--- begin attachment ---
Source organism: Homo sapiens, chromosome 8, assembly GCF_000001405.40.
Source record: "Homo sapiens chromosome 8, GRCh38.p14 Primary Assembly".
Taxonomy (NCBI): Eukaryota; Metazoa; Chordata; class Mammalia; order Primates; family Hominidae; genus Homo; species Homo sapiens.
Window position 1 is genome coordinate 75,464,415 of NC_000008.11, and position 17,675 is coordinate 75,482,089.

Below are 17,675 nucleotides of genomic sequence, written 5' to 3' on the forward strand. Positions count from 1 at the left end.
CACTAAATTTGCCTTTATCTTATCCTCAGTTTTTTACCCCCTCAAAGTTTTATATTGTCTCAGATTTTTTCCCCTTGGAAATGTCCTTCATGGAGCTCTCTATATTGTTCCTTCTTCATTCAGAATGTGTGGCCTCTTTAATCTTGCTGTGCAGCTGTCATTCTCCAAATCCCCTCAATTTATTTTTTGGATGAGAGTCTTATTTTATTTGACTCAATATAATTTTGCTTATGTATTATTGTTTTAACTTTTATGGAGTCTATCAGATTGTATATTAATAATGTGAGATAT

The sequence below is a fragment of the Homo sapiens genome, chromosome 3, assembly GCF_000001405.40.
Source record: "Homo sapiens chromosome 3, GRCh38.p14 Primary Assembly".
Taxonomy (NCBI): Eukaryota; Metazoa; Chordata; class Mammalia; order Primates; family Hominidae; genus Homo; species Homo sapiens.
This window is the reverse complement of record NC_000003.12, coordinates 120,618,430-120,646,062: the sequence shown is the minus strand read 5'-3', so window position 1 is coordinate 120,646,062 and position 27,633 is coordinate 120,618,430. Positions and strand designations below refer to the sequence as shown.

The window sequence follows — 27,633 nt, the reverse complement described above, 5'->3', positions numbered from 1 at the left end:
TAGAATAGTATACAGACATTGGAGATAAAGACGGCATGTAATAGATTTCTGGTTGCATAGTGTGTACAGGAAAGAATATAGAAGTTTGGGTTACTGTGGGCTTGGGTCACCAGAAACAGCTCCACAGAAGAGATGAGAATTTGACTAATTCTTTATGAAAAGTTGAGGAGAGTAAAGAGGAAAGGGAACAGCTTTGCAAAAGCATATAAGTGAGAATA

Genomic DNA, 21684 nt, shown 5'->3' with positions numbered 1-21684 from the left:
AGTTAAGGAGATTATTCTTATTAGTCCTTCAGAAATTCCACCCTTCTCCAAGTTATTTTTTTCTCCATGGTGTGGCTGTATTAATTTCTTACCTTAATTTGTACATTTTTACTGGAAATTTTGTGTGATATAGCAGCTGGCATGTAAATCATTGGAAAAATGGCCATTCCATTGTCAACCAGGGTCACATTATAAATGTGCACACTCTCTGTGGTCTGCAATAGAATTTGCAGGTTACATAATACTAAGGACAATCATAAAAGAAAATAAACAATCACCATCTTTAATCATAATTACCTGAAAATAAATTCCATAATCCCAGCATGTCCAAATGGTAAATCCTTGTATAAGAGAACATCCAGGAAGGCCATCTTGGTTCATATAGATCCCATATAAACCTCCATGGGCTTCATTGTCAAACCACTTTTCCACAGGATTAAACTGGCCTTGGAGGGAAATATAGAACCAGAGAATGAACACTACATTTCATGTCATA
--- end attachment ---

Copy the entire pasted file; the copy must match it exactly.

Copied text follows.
Source organism: Homo sapiens, chromosome 8, assembly GCF_000001405.40.
Source record: "Homo sapiens chromosome 8, GRCh38.p14 Primary Assembly".
Taxonomy (NCBI): Eukaryota; Metazoa; Chordata; class Mammalia; order Primates; family Hominidae; genus Homo; species Homo sapiens.
Window position 1 is genome coordinate 75,464,415 of NC_000008.11, and position 17,675 is coordinate 75,482,089.

Below are 17,675 nucleotides of genomic sequence, written 5' to 3' on the forward strand. Positions count from 1 at the left end.
CACTAAATTTGCCTTTATCTTATCCTCAGTTTTTTACCCCCTCAAAGTTTTATATTGTCTCAGATTTTTTCCCCTTGGAAATGTCCTTCATGGAGCTCTCTATATTGTTCCTTCTTCATTCAGAATGTGTGGCCTCTTTAATCTTGCTGTGCAGCTGTCATTCTCCAAATCCCCTCAATTTATTTTTTGGATGAGAGTCTTATTTTATTTGACTCAATATAATTTTGCTTATGTATTATTGTTTTAACTTTTATGGAGTCTATCAGATTGTATATTAATAATGTGAGATAT

The sequence below is a fragment of the Homo sapiens genome, chromosome 3, assembly GCF_000001405.40.
Source record: "Homo sapiens chromosome 3, GRCh38.p14 Primary Assembly".
Taxonomy (NCBI): Eukaryota; Metazoa; Chordata; class Mammalia; order Primates; family Hominidae; genus Homo; species Homo sapiens.
This window is the reverse complement of record NC_000003.12, coordinates 120,618,430-120,646,062: the sequence shown is the minus strand read 5'-3', so window position 1 is coordinate 120,646,062 and position 27,633 is coordinate 120,618,430. Positions and strand designations below refer to the sequence as shown.

The window sequence follows — 27,633 nt, the reverse complement described above, 5'->3', positions numbered from 1 at the left end:
TAGAATAGTATACAGACATTGGAGATAAAGACGGCATGTAATAGATTTCTGGTTGCATAGTGTGTACAGGAAAGAATATAGAAGTTTGGGTTACTGTGGGCTTGGGTCACCAGAAACAGCTCCACAGAAGAGATGAGAATTTGACTAATTCTTTATGAAAAGTTGAGGAGAGTAAAGAGGAAAGGGAACAGCTTTGCAAAAGCATATAAGTGAGAATA

Genomic DNA, 21684 nt, shown 5'->3' with positions numbered 1-21684 from the left:
AGTTAAGGAGATTATTCTTATTAGTCCTTCAGAAATTCCACCCTTCTCCAAGTTATTTTTTTCTCCATGGTGTGGCTGTATTAATTTCTTACCTTAATTTGTACATTTTTACTGGAAATTTTGTGTGATATAGCAGCTGGCATGTAAATCATTGGAAAAATGGCCATTCCATTGTCAACCAGGGTCACATTATAAATGTGCACACTCTCTGTGGTCTGCAATAGAATTTGCAGGTTACATAATACTAAGGACAATCATAAAAGAAAATAAACAATCACCATCTTTAATCATAATTACCTGAAAATAAATTCCATAATCCCAGCATGTCCAAATGGTAAATCCTTGTATAAGAGAACATCCAGGAAGGCCATCTTGGTTCATATAGATCCCATATAAACCTCCATGGGCTTCATTGTCAAACCACTTTTCCACAGGATTAAACTGGCCTTGGAGGGAAATATAGAACCAGAGAATGAACACTACATTTCATGTCATA